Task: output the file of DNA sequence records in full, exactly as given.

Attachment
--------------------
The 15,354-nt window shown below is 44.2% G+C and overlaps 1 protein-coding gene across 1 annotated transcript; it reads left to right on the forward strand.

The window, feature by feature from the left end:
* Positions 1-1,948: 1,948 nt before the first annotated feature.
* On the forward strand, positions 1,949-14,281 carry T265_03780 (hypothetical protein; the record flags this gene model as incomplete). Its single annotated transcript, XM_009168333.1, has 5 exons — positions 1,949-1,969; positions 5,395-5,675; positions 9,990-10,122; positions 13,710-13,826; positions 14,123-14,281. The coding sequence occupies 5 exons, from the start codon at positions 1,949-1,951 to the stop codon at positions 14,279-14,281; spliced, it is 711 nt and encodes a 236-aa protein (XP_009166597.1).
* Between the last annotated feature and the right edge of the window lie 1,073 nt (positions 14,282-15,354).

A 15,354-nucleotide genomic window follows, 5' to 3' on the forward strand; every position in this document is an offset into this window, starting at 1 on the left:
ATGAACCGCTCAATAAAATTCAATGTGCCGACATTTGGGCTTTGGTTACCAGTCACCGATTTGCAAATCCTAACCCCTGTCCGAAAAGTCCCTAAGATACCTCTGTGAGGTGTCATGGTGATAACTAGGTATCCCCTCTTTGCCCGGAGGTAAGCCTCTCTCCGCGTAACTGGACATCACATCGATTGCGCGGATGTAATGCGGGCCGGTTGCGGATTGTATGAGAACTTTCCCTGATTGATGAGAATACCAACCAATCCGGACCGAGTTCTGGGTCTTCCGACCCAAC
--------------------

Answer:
The 15,354-nt window shown below is 44.2% G+C and overlaps 1 protein-coding gene across 1 annotated transcript; it reads left to right on the forward strand.

The window, feature by feature from the left end:
* Positions 1-1,948: 1,948 nt before the first annotated feature.
* On the forward strand, positions 1,949-14,281 carry T265_03780 (hypothetical protein; the record flags this gene model as incomplete). Its single annotated transcript, XM_009168333.1, has 5 exons — positions 1,949-1,969; positions 5,395-5,675; positions 9,990-10,122; positions 13,710-13,826; positions 14,123-14,281. The coding sequence occupies 5 exons, from the start codon at positions 1,949-1,951 to the stop codon at positions 14,279-14,281; spliced, it is 711 nt and encodes a 236-aa protein (XP_009166597.1).
* Between the last annotated feature and the right edge of the window lie 1,073 nt (positions 14,282-15,354).

A 15,354-nucleotide genomic window follows, 5' to 3' on the forward strand; every position in this document is an offset into this window, starting at 1 on the left:
ATGAACCGCTCAATAAAATTCAATGTGCCGACATTTGGGCTTTGGTTACCAGTCACCGATTTGCAAATCCTAACCCCTGTCCGAAAAGTCCCTAAGATACCTCTGTGAGGTGTCATGGTGATAACTAGGTATCCCCTCTTTGCCCGGAGGTAAGCCTCTCTCCGCGTAACTGGACATCACATCGATTGCGCGGATGTAATGCGGGCCGGTTGCGGATTGTATGAGAACTTTCCCTGATTGATGAGAATACCAACCAATCCGGACCGAGTTCTGGGTCTTCCGACCCAAC